By Kath Noble –
As I concluded last week, it is the failure of the Opposition that has put Sri Lanka into its current mess. This political system requires competition between the two main parties, since it is only fear of being thrown out of office that limits the behaviour of the Government. When the Opposition is weak, the Government doesn’t take it as an opportunity to solve the long-term problems of the nation, free from the compulsions of electoral politics – it focuses on its own future and how it can further strengthen its grip on power. It becomes dictatorial.
Ranil Wickremasinghe has been defeated so many times that his name must surely be entered in the Guinness Book of Records. People don’t like his policies, and he refuses to change them.
His economic agenda is no more popular than his conflict resolution strategy. Indeed, they are very similar. He wants to hand over responsibility for the well-being of the Sri Lankan people and the resources that belong to them to unelected individuals with a record of exploitation.
My point was that the country seems to be doomed to undergo more spectacles like the impeachment of the Chief Justice, since the Opposition is apparently determined to remain ineffective. Eighteen years in any position should be enough. But the UNP has agreed to give Ranil another six as its leader, guaranteeing his grip on the party until well after the next presidential and parliamentary elections. (Anybody who thinks that Ranil would run the country more democratically than Mahinda Rajapaksa is an idiot.)
One really begins to wonder whether there is anybody in the UNP who is up to the job. Several of its politicians have been agitating for reforms in the party, but their campaign has now been going on for more than half a decade without any results.
And this week offered a look into the thinking of Sajith Premadasa.
Addressing the media on the floods that have afflicted Sri Lanka in recent days, he attacked the Government for its response. The Security Forces had done a good job of rescuing people, he said, but the relief being provided was condemnable. In particular, he questioned the offer of Rs. 5,000 in exchange for ten days of work, which he said amounted to ‘enslaving’ the victims.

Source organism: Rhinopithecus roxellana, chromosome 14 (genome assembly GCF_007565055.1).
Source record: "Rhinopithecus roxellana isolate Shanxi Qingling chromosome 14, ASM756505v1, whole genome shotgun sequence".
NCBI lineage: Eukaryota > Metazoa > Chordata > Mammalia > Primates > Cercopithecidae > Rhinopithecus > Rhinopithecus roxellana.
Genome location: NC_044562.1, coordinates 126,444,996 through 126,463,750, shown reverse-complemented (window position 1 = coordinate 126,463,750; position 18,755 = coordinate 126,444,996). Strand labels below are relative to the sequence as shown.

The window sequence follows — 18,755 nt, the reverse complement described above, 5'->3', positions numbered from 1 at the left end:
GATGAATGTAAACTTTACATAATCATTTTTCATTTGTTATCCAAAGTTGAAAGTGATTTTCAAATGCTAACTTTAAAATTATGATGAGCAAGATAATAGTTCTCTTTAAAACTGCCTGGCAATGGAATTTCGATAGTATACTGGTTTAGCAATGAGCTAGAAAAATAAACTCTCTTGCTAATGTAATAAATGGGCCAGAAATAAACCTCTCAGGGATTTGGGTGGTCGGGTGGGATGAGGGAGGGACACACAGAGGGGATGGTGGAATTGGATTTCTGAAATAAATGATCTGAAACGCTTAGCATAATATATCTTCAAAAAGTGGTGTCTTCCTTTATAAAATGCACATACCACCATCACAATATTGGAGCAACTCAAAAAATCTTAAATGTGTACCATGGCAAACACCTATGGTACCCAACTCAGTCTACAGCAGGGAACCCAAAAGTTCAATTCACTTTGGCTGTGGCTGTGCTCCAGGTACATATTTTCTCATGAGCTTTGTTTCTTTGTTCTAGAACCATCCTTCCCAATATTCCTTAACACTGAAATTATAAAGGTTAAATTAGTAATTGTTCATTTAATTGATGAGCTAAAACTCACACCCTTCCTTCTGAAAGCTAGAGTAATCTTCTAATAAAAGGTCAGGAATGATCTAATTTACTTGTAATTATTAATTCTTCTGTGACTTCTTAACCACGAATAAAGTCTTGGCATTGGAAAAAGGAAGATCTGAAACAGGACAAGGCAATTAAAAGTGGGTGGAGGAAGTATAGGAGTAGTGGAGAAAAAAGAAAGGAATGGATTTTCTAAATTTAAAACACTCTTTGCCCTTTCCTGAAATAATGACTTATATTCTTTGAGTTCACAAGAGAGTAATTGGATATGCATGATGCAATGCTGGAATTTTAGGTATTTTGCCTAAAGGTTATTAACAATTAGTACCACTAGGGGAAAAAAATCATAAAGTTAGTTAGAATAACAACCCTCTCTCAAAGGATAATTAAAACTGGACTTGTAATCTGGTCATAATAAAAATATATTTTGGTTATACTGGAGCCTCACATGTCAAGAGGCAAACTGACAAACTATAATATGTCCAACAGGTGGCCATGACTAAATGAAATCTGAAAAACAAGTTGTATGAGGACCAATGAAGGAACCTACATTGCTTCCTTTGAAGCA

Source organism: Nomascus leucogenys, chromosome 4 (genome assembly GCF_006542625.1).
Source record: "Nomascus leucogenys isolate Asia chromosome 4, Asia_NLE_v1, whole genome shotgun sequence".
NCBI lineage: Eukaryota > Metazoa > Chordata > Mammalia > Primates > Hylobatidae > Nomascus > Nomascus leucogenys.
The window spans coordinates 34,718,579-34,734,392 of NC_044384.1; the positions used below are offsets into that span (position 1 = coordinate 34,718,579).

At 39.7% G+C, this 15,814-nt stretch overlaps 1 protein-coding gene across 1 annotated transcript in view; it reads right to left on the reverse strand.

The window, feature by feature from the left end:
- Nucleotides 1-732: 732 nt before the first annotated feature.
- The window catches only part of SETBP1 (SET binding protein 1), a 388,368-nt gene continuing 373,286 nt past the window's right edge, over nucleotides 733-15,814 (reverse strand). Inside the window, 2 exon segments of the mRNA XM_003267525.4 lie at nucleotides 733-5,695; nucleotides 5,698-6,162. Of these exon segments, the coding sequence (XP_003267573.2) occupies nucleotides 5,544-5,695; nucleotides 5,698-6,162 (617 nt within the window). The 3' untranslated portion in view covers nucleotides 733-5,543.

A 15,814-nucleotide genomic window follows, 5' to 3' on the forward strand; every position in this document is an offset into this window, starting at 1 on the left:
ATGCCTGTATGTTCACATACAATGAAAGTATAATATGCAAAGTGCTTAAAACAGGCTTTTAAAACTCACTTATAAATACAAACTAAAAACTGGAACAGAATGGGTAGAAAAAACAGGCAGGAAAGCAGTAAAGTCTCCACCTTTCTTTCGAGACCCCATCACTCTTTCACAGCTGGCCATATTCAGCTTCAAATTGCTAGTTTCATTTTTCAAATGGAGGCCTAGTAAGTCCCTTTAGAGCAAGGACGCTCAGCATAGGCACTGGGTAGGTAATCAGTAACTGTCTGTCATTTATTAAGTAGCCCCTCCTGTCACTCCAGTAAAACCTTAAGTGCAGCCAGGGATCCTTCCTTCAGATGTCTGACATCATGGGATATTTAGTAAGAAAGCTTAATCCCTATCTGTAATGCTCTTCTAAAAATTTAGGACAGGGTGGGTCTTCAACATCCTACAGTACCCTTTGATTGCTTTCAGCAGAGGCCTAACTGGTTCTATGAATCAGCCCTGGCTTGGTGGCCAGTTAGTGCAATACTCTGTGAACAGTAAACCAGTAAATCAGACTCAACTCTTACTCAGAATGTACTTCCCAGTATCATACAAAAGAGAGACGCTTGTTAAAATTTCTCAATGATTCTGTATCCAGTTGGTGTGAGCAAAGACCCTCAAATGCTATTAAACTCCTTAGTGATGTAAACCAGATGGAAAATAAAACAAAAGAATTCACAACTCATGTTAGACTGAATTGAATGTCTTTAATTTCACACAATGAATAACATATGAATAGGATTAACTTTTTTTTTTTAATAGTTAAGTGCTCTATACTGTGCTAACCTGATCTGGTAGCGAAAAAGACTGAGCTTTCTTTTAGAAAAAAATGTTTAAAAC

Now, I am sure that the affected people could do with rather more than Rs. 5,000. According to the Disaster Management Centre, by Sunday, 35 people had been killed and 22 injured. A total of 44,901 people had been displaced, while 3,136 houses had been destroyed and 7,693 partially damaged. These problems obviously cannot be solved with such a small sum of money, and they are only part of the burden the victims will have to bear – the Disaster Management Centre has not collected data on the impact of the floods on livelihoods. Since the Government regularly wastes a lot more than Rs. 5,000 on totally useless activities, Sajith was right to be critical.
The people of his own district would surely prefer a bit more assistance to a Rs. 4 billion cricket stadium, for instance!
If that amount had been divided among the 66,299 families reported to have been affected by the floods, they would have each received a little over Rs. 60,000.
This is an important argument, but it is not the point that Sajith was making. He was concerned not so much with the amount as with the way in which it is to be provided – in exchange for labour. Apparently, even if the Government gives Rs. 60,000, it must be a gift.
Of course gifts are very nice. But they limit the amount that people can be given.
If the victims each need Rs. 1 million, it would require a genuinely impossible allocation, taking up the budgets of several ministries.
The idea of offering employment in exchange for assistance has already been used to good effect in this year’s drought, with farmers who couldn’t cultivate their fields due to lack of water being paid to rehabilitate local tanks instead.